These spaces function on the principle of "no man's land." From these camps, under the control of Thai soldiers who distribute basic necessities to the refugees, it is possible to reach Myanmar freely, without control.
On the other hand, it is impossible to leave the camp to travel to Thailand. Checkpoints have been installed on all the roads around the camp on the Thai side.
In recent days, hundreds of refugees have preferred to return to Myanmar, despite the risk of bombing, because of the "unbearable living conditions" in the Thai camps, according to the local media.
Among the PDF (People's Defense Force), groups of young Myanmarese who have come from the cities to train for armed resistance with the ethnic armies, some manage to cross the border clandestinely to take refuge in Thai peri-urban areas.
In a small house in one of these anonymous areas, "Neo," a young restaurant owner from Rangoon, "Lady Gaga," a Karen seamstress from Myawaddy, three other young people and their military instructor live together.
They had come full of enthusiasm, from all over Myanmar, to join forces with the Karen army against the junta. But they soon came up against the economic reality of the guerrillas.
"There weren't enough uniforms for everyone, no shoes, no socks, and barely enough food," says Neo. "We didn't eat meat for six weeks, except for a frog."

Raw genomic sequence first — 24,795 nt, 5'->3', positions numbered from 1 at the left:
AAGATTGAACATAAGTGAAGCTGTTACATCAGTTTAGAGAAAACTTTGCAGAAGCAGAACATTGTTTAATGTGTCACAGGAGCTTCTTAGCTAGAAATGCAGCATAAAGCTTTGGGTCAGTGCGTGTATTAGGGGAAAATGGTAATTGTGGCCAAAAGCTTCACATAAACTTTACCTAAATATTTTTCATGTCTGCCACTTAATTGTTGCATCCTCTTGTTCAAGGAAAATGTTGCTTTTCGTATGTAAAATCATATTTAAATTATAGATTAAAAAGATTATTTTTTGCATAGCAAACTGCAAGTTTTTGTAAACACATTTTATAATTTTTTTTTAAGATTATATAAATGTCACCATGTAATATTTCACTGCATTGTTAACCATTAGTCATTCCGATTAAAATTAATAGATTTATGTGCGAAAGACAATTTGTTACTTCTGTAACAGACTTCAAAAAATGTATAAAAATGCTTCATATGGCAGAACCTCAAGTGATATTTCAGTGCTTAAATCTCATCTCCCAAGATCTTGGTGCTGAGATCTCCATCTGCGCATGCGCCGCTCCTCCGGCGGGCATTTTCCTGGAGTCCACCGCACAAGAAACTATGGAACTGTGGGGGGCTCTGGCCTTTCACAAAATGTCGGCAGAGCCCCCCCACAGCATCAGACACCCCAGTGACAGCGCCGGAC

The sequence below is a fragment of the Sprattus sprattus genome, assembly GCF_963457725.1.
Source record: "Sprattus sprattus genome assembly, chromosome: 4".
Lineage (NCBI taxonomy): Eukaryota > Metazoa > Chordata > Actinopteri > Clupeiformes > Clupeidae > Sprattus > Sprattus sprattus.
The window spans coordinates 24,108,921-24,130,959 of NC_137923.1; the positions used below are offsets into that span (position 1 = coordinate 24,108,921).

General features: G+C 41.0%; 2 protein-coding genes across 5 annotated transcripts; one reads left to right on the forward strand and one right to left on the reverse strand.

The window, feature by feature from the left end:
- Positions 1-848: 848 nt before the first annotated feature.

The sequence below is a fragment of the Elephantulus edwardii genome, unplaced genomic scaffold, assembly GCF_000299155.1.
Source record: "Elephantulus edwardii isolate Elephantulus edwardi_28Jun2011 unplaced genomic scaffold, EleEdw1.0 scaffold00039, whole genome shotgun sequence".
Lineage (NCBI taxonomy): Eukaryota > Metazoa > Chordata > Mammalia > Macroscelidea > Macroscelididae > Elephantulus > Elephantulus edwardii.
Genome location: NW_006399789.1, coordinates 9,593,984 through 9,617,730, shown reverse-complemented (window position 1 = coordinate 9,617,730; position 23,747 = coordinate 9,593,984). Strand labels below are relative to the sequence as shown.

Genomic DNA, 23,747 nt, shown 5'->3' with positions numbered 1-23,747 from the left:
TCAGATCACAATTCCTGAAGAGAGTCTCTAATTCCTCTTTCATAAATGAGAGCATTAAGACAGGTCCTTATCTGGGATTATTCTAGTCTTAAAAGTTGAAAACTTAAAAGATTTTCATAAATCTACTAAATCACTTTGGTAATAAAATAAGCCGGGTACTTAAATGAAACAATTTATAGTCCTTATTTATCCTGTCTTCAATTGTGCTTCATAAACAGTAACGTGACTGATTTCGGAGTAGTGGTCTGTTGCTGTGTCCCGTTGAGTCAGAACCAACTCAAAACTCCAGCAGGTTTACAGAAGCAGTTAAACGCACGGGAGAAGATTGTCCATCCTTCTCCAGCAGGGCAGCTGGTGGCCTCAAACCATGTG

Not to mention military resources: "We had seven guns for 40 people. Each trainee was allowed to fire two bullets for the duration of the training, which was to last three months."
But after six weeks, the Myanmarese army's firing on their base began. "We had to flee," Neo admits. "How were we supposed to fight, without weapons?"
They do not hide their disappointment with the NUG (opposition government in exile), which received donations from the Myanmarese diaspora, and which had promised to support PDF movements throughout the country.
"They have a right to be disappointed," says Maw Htun Aung, deputy minister of energy."But we are operating under very difficult circumstances. Without international legitimacy, it's impossible to set up humanitarian aid, buy weapons or provide any kind of necessary assistance to these young fighters on the ground," Htun Aung said.
It raises the question of the position of Western countries "who salute the courage of the Myanmarese" but do not undertake "any concrete action" to help them.
For months, representatives of the Myanmarese civilian government in exile have been holding numerous meetings with Western institutions, but no government has yet taken the step of recognizing the NUG as the legitimate government of Myanmar.
This is an adapted version of an article that appeared in Eglises d'Asie (Churches in Asia), a publication of the Paris-based Missions Etrangères de Paris (MEP) or Paris Foreign Missions Society.
The real backbone of the Church in Asia (and the rest of the world, for that matter) is Christian mothers. We have brought this series on the Catholic Church’s unsung heroines to you FREE.
Share your comments